What I find rather curious and suggestive of complex genetic influences affecting more than just one pigmentation trait at the same time. But which ones? And why do they seem to operate differently in different populations?
The GWAS analysis found these loci as significant:

Table 2. GWAS, replication, and combined association results for all signals with p-value<10−5 in the GWAS.

Apparently neither the SCIN nor the FLNB genes have been related with pigmentation before. Therefore the authors applied a strong test of reliability (replication in the table), correcting for geographical structure, which actually discarded all loci except the already known ones for eye color in relation to OCA2/HERC2, which were: rs1667394, rs8039195, rs1635168, rs16950987, and rs8028689.
However further analysis showed that rs1667394 is in linkage disequilibrium (LD) with rs12913832 (OCA2), which is the actual culprit of blue eyes (a well known SNP that explains some 45% of the eye color variance among Dutch).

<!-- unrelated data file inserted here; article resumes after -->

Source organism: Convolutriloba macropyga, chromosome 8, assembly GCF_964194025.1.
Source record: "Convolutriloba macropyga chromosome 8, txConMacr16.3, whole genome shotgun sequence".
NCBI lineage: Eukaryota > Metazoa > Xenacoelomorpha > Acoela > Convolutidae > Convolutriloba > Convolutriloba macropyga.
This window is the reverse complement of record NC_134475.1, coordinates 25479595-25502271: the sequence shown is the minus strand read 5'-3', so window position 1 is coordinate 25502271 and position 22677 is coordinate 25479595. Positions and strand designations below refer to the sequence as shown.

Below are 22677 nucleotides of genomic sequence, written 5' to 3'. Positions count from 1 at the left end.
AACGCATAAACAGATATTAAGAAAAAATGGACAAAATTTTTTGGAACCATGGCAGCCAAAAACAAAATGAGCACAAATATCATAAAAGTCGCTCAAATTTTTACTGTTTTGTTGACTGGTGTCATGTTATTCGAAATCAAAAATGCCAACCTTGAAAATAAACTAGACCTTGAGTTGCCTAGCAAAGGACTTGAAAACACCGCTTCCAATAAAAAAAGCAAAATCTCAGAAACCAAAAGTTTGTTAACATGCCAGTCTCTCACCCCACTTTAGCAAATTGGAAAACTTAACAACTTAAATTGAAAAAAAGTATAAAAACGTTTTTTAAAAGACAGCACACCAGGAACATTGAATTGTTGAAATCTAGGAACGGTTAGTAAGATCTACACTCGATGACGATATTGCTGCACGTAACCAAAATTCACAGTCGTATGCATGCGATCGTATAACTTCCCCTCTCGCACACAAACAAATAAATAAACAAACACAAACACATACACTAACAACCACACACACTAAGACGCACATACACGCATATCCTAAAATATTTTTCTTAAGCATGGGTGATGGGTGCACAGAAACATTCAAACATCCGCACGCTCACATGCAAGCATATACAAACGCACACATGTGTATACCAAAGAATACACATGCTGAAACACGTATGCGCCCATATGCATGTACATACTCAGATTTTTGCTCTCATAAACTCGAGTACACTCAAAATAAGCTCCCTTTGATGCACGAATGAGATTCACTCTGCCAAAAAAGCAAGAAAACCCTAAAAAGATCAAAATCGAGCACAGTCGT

In regard to the failure to detect markers of skin and hair color variance, they conclude that:

The fact that we did not detect reproducible associations with skin or hair color suggests that, unlike eye color, skin and hair pigmentation variation in Europe are not determined by major loci.

Furthermore, genes that have been shown to contribute to skin color variance in South Asians (rs1426654 SLC24A5, rs16891982 SLC45A2, and rs1042602 TYR) or in African-European admixed populations (rs1426654 in SLC24A5 again), fail to show any importance in intra-European variance for this trait. However rs1426654 is fixated in Northern Europeans (CEU), so it cannot show any variation.
Other SNPs (rs16891982 and r183671 in SLC45A2, which are in LD) may contribute to skin pigmentation, however the pattern mentioned (in which Italians and Portuguese are contrasted with Polish and Irish) rather reminds me of the variation for hair and eye color instead.
They also mention that rs885479 in MC1R has not provided any clear association in previous studies but that they did find some association with skin color, however they did not practice the replication test for this SNP.
In the end not much new other than some cold water but an straightforward study for the record.

See also:


Emotional care or neglect of young children decisive for brain size, intelligence

An image says more than a thousand words. And in this case the image is a brain scan… or rather two side by side:

Both brains belong to 3-years-old children

… the child with the shrunken brain was neglected and abused by its
mother, and the child with the larger and more fully developed brain was
raised in a loving, supportive home and was looked after by its mother…